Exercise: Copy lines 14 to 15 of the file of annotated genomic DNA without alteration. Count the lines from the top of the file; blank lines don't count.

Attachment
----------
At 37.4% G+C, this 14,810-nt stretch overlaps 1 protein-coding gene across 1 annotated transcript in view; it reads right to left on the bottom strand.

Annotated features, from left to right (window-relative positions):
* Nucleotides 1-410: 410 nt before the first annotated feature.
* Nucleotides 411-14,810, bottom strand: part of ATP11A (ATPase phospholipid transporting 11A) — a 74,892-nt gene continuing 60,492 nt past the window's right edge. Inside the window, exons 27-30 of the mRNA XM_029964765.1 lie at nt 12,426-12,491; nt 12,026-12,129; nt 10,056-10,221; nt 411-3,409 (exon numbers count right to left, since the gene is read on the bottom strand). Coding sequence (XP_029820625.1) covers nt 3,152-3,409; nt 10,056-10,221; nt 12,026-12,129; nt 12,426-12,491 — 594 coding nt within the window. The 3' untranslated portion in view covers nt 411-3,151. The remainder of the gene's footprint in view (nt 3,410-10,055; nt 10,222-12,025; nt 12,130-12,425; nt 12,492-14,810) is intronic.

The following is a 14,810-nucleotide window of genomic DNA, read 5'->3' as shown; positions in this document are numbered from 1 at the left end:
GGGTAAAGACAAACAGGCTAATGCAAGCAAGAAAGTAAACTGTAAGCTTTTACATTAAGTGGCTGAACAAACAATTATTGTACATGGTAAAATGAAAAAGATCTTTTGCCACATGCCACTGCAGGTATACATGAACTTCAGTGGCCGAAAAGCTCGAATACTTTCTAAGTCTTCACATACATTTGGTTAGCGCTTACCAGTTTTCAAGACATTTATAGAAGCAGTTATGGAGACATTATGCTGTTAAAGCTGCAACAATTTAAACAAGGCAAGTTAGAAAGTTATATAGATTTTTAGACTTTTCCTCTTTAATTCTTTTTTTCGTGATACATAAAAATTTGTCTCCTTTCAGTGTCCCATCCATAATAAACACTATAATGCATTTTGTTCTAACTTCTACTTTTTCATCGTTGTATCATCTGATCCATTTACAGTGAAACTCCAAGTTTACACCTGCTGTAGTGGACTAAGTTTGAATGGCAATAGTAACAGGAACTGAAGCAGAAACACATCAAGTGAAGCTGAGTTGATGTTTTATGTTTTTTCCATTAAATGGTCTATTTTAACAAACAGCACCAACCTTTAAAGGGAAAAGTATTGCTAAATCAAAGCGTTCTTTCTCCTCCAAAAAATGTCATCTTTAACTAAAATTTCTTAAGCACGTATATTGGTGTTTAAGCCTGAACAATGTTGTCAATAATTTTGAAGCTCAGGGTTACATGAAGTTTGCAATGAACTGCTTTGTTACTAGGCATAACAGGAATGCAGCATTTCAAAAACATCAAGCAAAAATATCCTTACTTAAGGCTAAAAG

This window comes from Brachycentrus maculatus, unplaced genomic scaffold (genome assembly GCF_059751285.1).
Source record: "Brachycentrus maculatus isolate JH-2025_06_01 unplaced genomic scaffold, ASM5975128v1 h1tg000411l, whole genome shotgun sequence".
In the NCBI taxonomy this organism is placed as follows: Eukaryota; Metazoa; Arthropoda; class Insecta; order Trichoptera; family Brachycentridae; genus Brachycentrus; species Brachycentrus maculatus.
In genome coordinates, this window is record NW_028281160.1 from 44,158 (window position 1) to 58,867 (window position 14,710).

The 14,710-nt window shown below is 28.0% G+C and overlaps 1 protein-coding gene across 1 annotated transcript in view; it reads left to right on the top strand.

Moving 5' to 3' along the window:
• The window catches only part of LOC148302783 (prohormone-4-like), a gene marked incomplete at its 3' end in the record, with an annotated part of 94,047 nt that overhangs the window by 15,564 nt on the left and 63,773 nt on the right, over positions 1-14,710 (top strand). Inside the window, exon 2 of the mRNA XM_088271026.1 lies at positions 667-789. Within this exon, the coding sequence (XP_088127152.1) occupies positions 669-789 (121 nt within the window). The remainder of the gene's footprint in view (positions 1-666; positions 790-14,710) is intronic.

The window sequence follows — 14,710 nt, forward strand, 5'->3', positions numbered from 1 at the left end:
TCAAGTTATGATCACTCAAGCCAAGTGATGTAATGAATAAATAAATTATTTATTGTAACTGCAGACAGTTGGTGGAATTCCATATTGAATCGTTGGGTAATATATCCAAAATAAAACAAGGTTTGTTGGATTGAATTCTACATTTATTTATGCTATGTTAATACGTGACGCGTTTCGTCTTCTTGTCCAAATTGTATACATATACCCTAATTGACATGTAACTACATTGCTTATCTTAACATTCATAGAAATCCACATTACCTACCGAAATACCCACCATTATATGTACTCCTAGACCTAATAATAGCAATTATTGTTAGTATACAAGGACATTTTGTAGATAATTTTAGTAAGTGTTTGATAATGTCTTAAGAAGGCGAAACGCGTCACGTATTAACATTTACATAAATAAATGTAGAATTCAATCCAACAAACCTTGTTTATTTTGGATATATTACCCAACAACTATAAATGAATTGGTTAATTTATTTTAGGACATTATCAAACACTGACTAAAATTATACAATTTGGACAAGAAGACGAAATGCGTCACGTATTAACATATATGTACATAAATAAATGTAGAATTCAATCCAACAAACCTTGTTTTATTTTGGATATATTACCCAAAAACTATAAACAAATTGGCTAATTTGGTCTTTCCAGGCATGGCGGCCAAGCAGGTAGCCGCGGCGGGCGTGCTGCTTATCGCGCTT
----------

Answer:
The window sequence follows — 14,710 nt, forward strand, 5'->3', positions numbered from 1 at the left end:
TCAAGTTATGATCACTCAAGCCAAGTGATGTAATGAATAAATAAATTATTTATTGTAACTGCAGACAGTTGGTGGAATTCCATATTGAATCGTTGGGTAATATATCCAAAATAAAACAAGGTTTGTTGGATTGAATTCTACATTTATTTATGCTATGTTAATACGTGACGCGTTTCGTCTTCTTGTCCAAATTGTATACATATACCCTAATTGACATGTAACTACATTGCTTATCTTAACATTCATAGAAATCCACATTACCTACCGAAATACCCACCATTATATGTACTCCTAGACCTAATAATAGCAATTATTGTTAGTATACAAGGACATTTTGTAGATAATTTTAGTAAGTGTTTGATAATGTCTTAAGAAGGCGAAACGCGTCACGTATTAACATTTACATAAATAAATGTAGAATTCAATCCAACAAACCTTGTTTATTTTGGATATATTACCCAACAACTATAAATGAATTGGTTAATTTATTTTAGGACATTATCAAACACTGACTAAAATTATACAATTTGGACAAGAAGACGAAATGCGTCACGTATTAACATATATGTACATAAATAAATGTAGAATTCAATCCAACAAACCTTGTTTTATTTTGGATATATTACCCAAAAACTATAAACAAATTGGCTAATTTGGTCTTTCCAGGCATGGCGGCCAAGCAGGTAGCCGCGGCGGGCGTGCTGCTTATCGCGCTT